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Resident urges panel to keep Olds and Bowden in same constituency

At a hearing in Olds on Sept. 21, Olds resident Joy Cavin urged the Federal Electoral Boundaries Commission for Alberta (FEBCA) not to split Bowden and Olds from each other in proposed new federal ridings, saying the two communities have lots in common.
MVT Joy Cavin Electoral Boundaries-1
Olds resident Joy Cavin addresses the Electoral Boundaries Commission for Alberta during its Sept. 21 hearing at the Pomeroy Inn & Suites.

OLDS — During a hearing in Olds, the Federal Electoral Boundaries Commission for Alberta (FEBCA) was urged not to split Bowden and Olds from each other in proposed new federal ridings. 

That hearing was held Sept. 21 in the Pomeroy Inn & Suites. 

Commissioners were not exactly overwhelmed with a stampede of speakers.  

Just two people spoke: Olds resident Joy Cavin, who was on the commission’s formal list of speakers, and Banff-Airdrie MP Blake Richards, who was not on that list. A third person scheduled to speak did not do so. 

As a result, the hearing lasted less than half an hour. 

Commission chair Justice Bruce McDonald said because Alberta’s population grew by about 800,000 between the 2011 census and the 2021 census, the province has been granted three more electoral districts (also called ridings), for a total of 37. 

Currently, Olds, Innisfail and Bowden are all in the Red Deer - Mountain View riding. 

The commission has drawn new proposed electoral boundaries that would see Olds at the very northeastern tip of a new riding called Canmore-Cochrane-Olds which would also include Canmore.  

Bowden and Innisfail would become part of the gigantic Bow River riding. 

Cavin, who has lived in both Olds and Canmore, objected to the new ridings for Olds and Bowden, saying the two communities should stay in the same electoral boundaries because they’re intimately connected. 

For example, many residents of Bowden work in Olds and Cavin noted that her son, while a resident of Olds, plays hockey in Bowden. 

In fact, Cavin urged the commission to keep all communities along Highway 2 in the Olds area together because they share the same kind of industries such as farming, and the same cultural interests.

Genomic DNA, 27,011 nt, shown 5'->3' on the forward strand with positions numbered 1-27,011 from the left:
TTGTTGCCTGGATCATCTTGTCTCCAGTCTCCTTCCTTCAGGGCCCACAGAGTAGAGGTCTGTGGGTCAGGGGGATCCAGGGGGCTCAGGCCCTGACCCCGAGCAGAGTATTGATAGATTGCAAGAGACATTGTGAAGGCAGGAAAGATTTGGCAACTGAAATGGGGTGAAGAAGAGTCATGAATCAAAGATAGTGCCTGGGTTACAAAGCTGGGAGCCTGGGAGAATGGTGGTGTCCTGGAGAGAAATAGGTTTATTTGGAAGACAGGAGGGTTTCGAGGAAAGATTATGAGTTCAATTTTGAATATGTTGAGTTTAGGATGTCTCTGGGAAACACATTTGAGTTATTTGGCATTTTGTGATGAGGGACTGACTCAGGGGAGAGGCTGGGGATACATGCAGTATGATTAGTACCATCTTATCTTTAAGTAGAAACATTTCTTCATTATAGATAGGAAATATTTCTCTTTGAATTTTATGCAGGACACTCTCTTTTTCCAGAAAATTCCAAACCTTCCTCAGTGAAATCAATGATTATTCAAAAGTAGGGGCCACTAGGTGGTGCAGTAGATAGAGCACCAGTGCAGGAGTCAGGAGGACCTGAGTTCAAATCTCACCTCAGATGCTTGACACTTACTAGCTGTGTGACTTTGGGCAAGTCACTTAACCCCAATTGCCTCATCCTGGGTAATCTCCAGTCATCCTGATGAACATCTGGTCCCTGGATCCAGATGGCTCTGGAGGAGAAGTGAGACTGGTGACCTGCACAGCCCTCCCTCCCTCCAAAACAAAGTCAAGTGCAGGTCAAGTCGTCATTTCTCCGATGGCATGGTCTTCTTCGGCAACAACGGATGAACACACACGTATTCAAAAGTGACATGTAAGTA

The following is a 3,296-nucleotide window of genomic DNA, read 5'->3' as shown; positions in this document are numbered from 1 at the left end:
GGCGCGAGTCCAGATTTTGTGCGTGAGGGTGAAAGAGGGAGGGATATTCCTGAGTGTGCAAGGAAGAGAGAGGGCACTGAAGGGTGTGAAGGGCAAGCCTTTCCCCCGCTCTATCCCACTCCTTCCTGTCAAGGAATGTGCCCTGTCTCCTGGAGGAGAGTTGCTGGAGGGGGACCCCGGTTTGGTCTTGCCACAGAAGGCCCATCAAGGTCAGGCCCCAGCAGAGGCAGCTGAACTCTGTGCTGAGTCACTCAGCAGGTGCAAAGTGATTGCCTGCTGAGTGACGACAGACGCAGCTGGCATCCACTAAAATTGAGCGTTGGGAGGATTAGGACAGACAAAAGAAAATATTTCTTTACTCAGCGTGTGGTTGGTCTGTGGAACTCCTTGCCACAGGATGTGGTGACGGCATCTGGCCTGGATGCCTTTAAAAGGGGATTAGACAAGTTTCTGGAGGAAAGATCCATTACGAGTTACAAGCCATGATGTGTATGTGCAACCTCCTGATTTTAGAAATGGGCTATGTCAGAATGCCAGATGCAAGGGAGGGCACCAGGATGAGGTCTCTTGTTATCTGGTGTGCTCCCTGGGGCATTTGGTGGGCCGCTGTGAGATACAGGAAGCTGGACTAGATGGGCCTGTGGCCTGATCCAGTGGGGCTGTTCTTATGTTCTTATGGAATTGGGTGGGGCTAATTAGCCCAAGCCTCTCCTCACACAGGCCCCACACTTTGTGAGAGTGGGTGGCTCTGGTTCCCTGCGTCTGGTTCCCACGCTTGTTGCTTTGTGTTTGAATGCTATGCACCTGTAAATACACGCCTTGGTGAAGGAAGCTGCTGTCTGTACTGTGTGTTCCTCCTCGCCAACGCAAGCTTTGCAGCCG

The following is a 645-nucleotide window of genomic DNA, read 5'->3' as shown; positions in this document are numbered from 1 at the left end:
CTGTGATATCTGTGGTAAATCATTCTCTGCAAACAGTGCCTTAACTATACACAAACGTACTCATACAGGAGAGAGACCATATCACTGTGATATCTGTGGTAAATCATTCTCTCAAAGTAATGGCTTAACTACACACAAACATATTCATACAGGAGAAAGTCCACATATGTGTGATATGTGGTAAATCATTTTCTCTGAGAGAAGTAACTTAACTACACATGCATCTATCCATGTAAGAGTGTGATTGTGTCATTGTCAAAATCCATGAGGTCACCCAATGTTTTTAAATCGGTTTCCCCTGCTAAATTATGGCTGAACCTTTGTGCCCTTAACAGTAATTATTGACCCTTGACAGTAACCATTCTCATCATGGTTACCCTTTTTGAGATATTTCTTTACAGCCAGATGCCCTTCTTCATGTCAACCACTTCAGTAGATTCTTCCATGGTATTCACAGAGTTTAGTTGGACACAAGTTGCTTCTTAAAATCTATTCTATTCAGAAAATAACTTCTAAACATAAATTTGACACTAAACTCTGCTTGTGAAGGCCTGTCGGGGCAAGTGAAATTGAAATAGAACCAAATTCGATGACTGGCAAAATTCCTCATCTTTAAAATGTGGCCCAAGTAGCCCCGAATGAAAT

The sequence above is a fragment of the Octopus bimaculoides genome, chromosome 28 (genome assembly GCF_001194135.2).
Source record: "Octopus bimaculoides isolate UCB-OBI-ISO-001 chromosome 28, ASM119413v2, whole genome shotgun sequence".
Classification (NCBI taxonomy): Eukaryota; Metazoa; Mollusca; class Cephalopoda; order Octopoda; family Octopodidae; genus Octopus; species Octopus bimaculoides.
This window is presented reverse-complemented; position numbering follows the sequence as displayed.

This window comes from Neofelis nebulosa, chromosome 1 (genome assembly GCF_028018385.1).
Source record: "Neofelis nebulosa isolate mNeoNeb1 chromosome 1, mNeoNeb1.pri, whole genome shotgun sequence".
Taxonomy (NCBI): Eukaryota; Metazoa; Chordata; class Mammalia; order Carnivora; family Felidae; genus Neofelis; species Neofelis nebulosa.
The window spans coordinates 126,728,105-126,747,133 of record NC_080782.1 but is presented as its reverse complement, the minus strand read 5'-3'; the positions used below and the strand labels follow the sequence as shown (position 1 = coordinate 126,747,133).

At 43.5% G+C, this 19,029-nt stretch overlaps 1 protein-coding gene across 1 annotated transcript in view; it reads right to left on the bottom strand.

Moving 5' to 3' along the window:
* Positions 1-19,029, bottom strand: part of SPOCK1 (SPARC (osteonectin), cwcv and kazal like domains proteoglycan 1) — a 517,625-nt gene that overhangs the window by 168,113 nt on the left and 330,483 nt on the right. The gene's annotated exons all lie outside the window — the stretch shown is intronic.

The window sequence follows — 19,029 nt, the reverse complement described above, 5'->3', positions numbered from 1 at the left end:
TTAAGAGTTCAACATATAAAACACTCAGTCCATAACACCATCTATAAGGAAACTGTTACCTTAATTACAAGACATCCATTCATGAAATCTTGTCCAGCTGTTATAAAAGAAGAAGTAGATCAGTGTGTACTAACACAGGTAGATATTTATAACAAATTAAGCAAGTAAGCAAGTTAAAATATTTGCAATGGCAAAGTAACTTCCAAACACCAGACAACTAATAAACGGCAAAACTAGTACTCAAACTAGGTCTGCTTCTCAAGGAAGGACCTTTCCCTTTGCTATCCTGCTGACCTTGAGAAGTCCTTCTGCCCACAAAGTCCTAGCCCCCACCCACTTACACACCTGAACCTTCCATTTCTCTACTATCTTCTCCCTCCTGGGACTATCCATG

“Olds has a very strong agricultural base, with the Olds College of Agriculture & Technology one of the major employers and farming a primary economic industry,” she said. 

In contrast, Cavin said the connection with Canmore is “not clear,” as its main commercial base appears to be focused on tourism, health and wellness. 

In addition, Cavin said Canmore’s population of nearly 16,000 compared to Olds’ more than 9,000, could result in Canmore’s interests concerns drowning out those of Olds residents. 

She also decried a proposal to split Canmore and Banff into two separate ridings, saying those residents of those two communities also have strong commercial and cultural connections. 

“By putting all of these communities into different federal districts, we would be at risk of poor federal representation," Cavin said. 

“Rural communities are already at a disadvantage, based on population numbers for having their needs issues addressed at the federal level.” 

Commission chair Justice Bruce McDonald asked how Cavin would suggest solving the problem. 

“I don’t know that I have a better answer other than to tell you that from our perspective, splitting Olds and Bowden is not the right answer," she said. 

McDonald asked if maybe the problem could be solved by adding Olds and Bowden to the Red Deer riding, although he pointed out that riding already has a population of 113,734. 

Cavin said Olds does have more connection with Red Deer than Cochrane, as residents do travel to Red Deer for some medical appointments, appearances at Court of King’s Bench or other provincial services. 

“You just can’t take our Bowden away,” she said. 

Commissioner Donna Wilson asked Cavin what she would think about drawing electoral boundaries across county boundaries but keeping the “spine” of communities along Highway 2 in the same riding. 

Cavin said she didn’t care about crossing county boundaries, as long as the communities along the QE II stay in the same riding. 

She said that would make it easier for an MP to represent that riding because the residents’ concerns and priorities would be much the same. 

Richards echoed Cavin’s points.  

And he had a proposed solution. 

He recommended putting Cochrane back into a riding with Airdrie, then moving Chestermere into the Canmore-Cochrane-Olds riding. 

Richards said that would create two horseshoe-shaped ridings around Calgary: one smaller one with Airdrie and Cochrane in it and another larger one which would include Canmore and Banff, run up through Mountain View County to Bowden then down to take in Chestermere. 

“There’s precedent for doing that and the population works very well to enable all those communities that prefer to be together to still be together," Richards said. 

“Is it a perfect solution? Probably not. But it puts everyone in all those areas (and appears) to be a better proposal than the current one.”  

During an interview with the Albertan, McDonald said by Sept. 21 the panel had held about 14 hearings, most of which  attracted between six and 12 people.  

He said the commission would hold in-person hearings no matter how few people show up for them. 

“If somebody is prepared to come out and make a submission in response to our list of hearings, we’re going to stay,” he said. 

McDonald also pointed that if one hearing site, date and time doesn’t work for people they can always travel to another one nearby that would work for their timetable. 

Also, a virtual hearing is slated for Oct. 14. 

In addition, McDonald noted that concerned residents can send written submissions into the commission. The commission will receive those submissions up to and including Nov. 1.